Banking and Finance – Trends for 2022 and beyond

4 mins read

By Stella Lim, Managing Director, Asia-Pacific at SWIFT | 21 December 2021

What are some trends Finance Professionals and CFOs can look forward to in 2022?

With Asian consumers set to comprise half of global consumption growth in the next ten years, the demand for financial services by Asian consumers is set to increase, according to the McKinsey Global Institute. 

In 2022, this demand, the post-Covid vaccination uptick, and improving economies will bring about many changes in the financial services industry. Here are some big ideas to reflect on as we close off the year and think about what’s in store for the next 365 days. 

A single standard 

As the industry shifts to ISO 20022, the emerging global and open standard for payments data around the world, we can expect to see higher-quality data across the payments ecosystem, and by extension, higher-quality payments for all. 

This new standard will significantly enhance cross-border payments. Already used by payment systems in over 70 countries, in the coming years, it is poised to become the de facto standard for high-value payment systems of all reserve currencies, supporting 80% of global volumes and 87% of the value of transactions worldwide.

We’ll see end-to-end transaction orchestration that provides transparency and immutability of data, allowing for seamless and frictionless interoperability among global partners and stakeholders by bridging different formats and channels. 

Competitively priced low-value payments 

When transacting internationally, consumers and small businesses often face challenges that include opaque costs, less visibility on their payments, and a lack of certainty on when their payments will arrive.

With the payment service SWIFT Go, specially designed for low-value transactions, financial institutions can help their SME and retail customers send low-value payments anywhere, direct from their bank accounts, quickly, reliably and at competitive prices. This shift will mean cross-border payments are well on their way to mirroring the speed and ease of domestic transactions. 

APIs hold great potential

The use of application programming interfaces (APIs) within financial services will rise as the world relies more on APIs on our phones, web applications, and software applications, to exchange information. APIs provide a standardised approach to create seamless interoperable services across the financial services industry and other areas, such as between tokens and account-based networks. 

By tapping on APIs, businesses can improve customer experiences in payments, treasury, compliance, security, and more. However, to fully harness its potential, the financial services industry needs to keep standardisation, interoperability, and collaboration top of mind. Consumers are looking to move their money faster, across platforms and networks, and they want options.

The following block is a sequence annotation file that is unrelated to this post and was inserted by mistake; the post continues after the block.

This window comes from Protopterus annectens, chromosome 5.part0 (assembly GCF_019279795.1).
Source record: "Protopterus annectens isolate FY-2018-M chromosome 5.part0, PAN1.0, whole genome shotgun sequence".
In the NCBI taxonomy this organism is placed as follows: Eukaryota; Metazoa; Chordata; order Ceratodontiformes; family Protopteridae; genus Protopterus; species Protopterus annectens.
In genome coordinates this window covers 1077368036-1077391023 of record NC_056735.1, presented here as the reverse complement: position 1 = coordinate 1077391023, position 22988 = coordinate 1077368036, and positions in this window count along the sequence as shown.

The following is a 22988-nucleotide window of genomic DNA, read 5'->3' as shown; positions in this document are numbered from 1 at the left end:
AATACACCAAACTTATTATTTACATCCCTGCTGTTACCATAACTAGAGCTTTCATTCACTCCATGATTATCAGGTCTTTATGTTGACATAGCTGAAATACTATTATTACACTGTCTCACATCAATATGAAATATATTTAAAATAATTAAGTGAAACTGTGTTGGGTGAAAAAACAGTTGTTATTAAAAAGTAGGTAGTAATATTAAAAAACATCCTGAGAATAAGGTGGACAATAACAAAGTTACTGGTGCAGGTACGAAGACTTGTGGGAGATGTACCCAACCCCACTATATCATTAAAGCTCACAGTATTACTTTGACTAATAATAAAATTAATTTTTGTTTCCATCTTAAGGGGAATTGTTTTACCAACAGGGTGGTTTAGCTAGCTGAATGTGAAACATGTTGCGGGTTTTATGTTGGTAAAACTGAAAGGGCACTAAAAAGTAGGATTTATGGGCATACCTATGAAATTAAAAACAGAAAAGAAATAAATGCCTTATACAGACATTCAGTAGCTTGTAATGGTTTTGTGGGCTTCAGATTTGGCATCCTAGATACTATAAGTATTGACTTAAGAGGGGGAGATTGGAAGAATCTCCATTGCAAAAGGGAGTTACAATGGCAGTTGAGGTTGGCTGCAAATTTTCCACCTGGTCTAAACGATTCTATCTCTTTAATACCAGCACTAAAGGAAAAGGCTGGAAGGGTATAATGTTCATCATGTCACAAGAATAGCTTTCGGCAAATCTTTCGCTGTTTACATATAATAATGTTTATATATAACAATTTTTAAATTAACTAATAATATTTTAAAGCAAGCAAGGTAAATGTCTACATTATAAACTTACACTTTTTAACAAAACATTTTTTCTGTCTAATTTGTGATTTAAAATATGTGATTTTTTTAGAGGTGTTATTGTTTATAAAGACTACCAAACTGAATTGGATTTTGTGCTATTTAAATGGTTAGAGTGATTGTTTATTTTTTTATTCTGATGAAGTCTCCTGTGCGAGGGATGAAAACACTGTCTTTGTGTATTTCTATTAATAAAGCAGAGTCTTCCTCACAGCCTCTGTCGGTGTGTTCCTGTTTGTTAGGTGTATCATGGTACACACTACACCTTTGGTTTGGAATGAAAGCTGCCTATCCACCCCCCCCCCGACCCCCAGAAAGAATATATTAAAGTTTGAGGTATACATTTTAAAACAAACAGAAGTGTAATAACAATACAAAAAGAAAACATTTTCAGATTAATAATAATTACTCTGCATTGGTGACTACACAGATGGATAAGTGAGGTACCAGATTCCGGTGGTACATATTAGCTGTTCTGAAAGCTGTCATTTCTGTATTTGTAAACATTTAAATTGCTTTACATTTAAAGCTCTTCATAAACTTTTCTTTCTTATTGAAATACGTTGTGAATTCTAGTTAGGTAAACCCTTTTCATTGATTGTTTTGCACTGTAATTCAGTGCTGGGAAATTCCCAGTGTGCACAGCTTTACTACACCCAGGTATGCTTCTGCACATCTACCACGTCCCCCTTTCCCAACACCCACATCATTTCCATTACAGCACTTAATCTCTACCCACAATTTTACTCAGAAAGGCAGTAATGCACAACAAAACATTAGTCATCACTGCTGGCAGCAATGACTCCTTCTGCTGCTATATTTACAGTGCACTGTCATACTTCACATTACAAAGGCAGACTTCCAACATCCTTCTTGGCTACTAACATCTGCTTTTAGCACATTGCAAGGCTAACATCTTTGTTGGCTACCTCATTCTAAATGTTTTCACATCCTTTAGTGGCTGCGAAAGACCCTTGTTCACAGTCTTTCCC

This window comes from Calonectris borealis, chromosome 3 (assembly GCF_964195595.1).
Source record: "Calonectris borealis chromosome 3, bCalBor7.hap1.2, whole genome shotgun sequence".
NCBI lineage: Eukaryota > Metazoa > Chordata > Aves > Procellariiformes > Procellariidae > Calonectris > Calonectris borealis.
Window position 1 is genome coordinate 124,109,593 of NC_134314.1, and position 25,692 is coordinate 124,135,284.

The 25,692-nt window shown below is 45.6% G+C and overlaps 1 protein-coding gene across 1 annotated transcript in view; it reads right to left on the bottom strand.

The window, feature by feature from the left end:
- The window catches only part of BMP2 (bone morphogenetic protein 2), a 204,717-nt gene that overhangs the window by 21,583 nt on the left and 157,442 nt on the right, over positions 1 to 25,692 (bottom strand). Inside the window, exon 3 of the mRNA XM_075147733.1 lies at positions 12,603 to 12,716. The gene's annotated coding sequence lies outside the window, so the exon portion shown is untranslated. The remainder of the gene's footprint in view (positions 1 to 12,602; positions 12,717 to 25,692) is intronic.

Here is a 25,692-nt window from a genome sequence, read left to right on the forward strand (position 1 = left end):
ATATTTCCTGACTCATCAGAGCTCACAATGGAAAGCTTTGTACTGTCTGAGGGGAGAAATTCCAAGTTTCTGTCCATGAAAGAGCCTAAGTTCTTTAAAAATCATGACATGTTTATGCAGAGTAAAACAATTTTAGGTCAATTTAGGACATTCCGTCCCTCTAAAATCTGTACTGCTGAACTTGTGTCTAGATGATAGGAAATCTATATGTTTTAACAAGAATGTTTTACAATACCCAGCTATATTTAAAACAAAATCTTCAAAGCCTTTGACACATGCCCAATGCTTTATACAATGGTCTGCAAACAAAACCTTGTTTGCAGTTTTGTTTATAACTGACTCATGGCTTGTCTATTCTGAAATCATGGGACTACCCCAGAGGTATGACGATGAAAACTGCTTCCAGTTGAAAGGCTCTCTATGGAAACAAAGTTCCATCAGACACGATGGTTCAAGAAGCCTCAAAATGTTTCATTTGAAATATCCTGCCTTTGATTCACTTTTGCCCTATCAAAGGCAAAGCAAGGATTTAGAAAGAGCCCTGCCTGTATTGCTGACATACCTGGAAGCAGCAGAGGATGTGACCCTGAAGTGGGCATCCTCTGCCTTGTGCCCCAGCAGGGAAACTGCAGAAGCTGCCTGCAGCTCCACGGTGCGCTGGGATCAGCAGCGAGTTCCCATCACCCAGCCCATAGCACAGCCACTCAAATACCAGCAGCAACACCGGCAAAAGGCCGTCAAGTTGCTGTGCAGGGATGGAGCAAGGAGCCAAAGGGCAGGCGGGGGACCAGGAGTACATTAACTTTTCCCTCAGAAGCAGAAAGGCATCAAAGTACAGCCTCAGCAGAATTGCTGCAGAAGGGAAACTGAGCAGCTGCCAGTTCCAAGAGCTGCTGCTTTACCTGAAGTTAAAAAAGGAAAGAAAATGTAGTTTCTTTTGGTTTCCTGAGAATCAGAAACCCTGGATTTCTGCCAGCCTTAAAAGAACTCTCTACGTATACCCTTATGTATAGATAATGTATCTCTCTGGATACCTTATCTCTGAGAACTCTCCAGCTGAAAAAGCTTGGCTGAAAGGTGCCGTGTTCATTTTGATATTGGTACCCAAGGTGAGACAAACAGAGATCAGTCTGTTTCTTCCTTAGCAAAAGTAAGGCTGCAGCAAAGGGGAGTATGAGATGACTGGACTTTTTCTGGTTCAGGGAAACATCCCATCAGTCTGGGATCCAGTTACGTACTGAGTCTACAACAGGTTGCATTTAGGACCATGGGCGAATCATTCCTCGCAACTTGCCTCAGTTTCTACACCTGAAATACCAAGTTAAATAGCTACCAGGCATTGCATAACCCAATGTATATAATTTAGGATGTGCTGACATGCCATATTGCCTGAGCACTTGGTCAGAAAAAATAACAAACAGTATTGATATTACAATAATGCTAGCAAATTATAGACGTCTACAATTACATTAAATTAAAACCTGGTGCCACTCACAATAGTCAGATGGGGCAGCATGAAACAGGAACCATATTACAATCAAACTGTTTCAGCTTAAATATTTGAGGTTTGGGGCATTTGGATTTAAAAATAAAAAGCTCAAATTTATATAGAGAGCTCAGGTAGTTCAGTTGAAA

Akin to how consumers can see where their orders stand in the supply chain when transacting online or ordering food delivery, the securities industry and companies need to collaborate and work towards a model that provides better visibility throughout the settlement and reconciliation value chain.

Humans are still necessary

The financial services industry is grounded on principles of trust, fairness, inclusion, low latency, and low errors – which technology has helped fine tune – but human inputs and filters are still required to address issues like trust and inclusion. 

Artificial intelligence (AI) and machine learning (ML) are increasingly embraced as the future of financial institutions and favoured for their efficiency, compliance, and ability to deal with large amounts of data. But the data being processed needs to be high-quality, and the parameters clear. 

Where humans come in is when sensitive decisions such as loan approvals need to be made, for example. As transactions increase in volume, delivery must be hybrid – human interaction can be amplified through technology, but with it is only with the human touch, that technology will do the work it was created to do, better. 

The dilemma of data 

Along with other industries, data is already the new currency in the financial services ecosystem, as processes become digital, data-driven, and increasingly interconnected. But beyond just collecting data, organisations need to take privacy and anonymity more seriously. 

One potential solution is the use of confidential computing, which makes use of software cryptographic techniques to ensure that when data does not end up in the right hands, it cannot be used for any other purposes even if the third-party wanted to. But issues of cost and skills means it’ll be a while before we see financial institutions adopting this. 

The future of finance is in our hands

With the pandemic accelerating the use of technology on how the world – and the financial services industry – operates, technology can be used to make lives better, processes more efficient, and our world a more sustainable one. 

Financial institutions have a pivotal role to play in making sure the future is as evenly distributed as possible and provide access to solutions that drive far-reaching change to communities when it comes to payments. 

Given how quickly the financial ecosystem has changed in the past few years, these developments can happen next year, or next week, but one thing’s for sure, innovation and implementation will be the only way forward for the financial industry.